I unhook the feeders but the heifer refuses to let go of her teat, she is sucking air but she doesn’t really care. I twist it away from her and make a dash for the gate.
Back inside the dairy again I give the feeders a hose out and my hands a rinse under the hot tap. My Mum, Dad and sister are just washing up as I walk through.
I wash my hands again at the back of the caboose with soap and warm water, the calf slobber leaves a slimy film over my hands and you need soap to get rid of it. There isn’t much I can do about my jeans and jacket; I am going to be just getting dirtier later on, so I might as well leave them on.
The caravan door creaks again. It is wonderful and warm inside. My brother and Josh are still working on their times tables. I sit back with my book again. It isn’t long before my brother goes outside, it isn’t really his lesson so he is allowed.
A car pulls up at the front of the dairy, I glance up and say “Probably your Dad.” He nods and keeps working.
A minute or so later, my sister steps into the caravan and hands Josh something then cuddles a very small cute puppy to her chest, there were a few cries of “Its’ so cute!” from around the table. From what I can see of it, it is dappled brown all over, and even though its nose is buried in its paws its amber eyes were peering around the small cramped space.
I glance at Josh to find he is also cuddling a puppy, but it is more black, red and brown; and, unlike the puppy Sarah is holding, Josh’s pup is squirming to get down, to explore.
“What kind of dog is it?” is the first question asked.
“She is a Kelpie German Coolie cross. She is a she. And she is ours.”
“Ours?” I ask raising my eye brows. Mum and Dad had never let us have a pup before; we already had a dog and they always said no to another.
“Ours.” Sarah answers with a grin “Dad says we are going to train her to be a cattle dog.”
“Yeah,” Josh pipes up “That’s why we got this one. Dad says we are gunna make a real good cow dog out of him.”
The next question “Does she have a name?”
Sarah grins again “Nope, that’s our job.”
Josh pipes up again “We’re gunna call this one Bundy.”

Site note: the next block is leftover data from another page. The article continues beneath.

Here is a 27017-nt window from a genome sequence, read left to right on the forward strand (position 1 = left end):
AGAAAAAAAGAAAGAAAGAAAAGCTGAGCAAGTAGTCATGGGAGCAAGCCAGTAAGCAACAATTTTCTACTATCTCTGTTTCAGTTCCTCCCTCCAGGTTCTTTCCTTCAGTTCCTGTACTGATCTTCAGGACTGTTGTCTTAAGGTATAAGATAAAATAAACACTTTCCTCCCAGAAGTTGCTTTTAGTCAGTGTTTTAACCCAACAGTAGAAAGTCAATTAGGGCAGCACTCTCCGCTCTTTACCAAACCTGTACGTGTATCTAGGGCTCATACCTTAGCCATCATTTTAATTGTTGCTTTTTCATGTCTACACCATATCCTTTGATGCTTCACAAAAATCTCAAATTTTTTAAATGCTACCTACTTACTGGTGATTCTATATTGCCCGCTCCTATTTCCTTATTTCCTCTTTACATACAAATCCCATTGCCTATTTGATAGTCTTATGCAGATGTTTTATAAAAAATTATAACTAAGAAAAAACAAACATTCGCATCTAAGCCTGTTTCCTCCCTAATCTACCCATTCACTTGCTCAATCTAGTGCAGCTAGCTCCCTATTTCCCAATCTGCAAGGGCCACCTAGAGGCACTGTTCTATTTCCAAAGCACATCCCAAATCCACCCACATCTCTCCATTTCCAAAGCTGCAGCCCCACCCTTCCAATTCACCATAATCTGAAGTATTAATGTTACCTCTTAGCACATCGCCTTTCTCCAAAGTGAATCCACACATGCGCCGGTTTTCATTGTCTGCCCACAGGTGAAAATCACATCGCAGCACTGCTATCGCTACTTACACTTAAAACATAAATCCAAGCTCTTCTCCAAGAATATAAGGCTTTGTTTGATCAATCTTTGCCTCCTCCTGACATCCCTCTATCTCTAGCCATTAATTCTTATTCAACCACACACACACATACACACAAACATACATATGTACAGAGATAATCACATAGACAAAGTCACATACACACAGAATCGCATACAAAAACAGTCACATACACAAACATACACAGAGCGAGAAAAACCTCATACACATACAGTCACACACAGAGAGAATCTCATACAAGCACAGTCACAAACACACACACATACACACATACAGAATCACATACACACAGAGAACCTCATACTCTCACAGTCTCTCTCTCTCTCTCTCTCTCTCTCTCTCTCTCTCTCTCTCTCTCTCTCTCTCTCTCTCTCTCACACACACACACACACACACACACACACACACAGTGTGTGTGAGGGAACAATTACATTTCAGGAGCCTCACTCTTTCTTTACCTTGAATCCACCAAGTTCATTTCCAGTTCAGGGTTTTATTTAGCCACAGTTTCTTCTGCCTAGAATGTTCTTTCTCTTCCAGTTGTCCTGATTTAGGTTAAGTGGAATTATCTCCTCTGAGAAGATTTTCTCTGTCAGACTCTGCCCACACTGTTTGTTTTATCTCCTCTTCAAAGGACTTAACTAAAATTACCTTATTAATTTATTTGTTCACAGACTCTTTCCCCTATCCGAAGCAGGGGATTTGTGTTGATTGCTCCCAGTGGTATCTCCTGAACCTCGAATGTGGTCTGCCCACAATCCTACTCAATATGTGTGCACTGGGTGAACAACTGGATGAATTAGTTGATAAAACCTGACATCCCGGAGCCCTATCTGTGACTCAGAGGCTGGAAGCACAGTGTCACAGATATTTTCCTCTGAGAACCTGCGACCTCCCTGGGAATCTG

“Like as in the beer?”
“Yup, see ‘is colour?”
I have to admit he does look like a bottle of beer. But we have to find a name for ours. How could we do that? She looks almost un-name able! How could you name a dog that was so cute anything?
“I think we should call her Plaster.” My brother says, referring to her one white leg.
I shake my head “No way! She is too nice to be called Plaster! We have to find something better.”
After a while of cuddling we take the puppies outside for a run around in the now clean dairy yard.
We call her Pup for a while but she needs a real name. My brother is still adamant about calling her Plaster. And it is getting rather annoying when he tries to make her come to that name.
“Come on Plaster, come!” But she wasn’t listening. Bundy was much more interesting.
“Well Plaster sure isn’t going to be her name!” Sarah, who is sitting beside me, comments “What other names can we think of?”
I shrug “I don’t know, but we need to think of something soon.”
“Hmm.” Sarah thinks out loud “What about... Honey?”
“No... I don’t think it really suits her.”
“Yeah I guess... well what about...” there is a pause “Djaq, you know like as in Robin Hood?”
“Yeah that suits her. I wonder if she will come to it.” So we try it. To our utter amazement she turns and looks at us.
“Well!” I turn and look at Sarah “She has a name!”
I finally bring my thoughts back to the present. I glance at my watch, lunch time. Djaq is asleep in my lap. I push her off and stand up.
“Come on dog, time to go home.”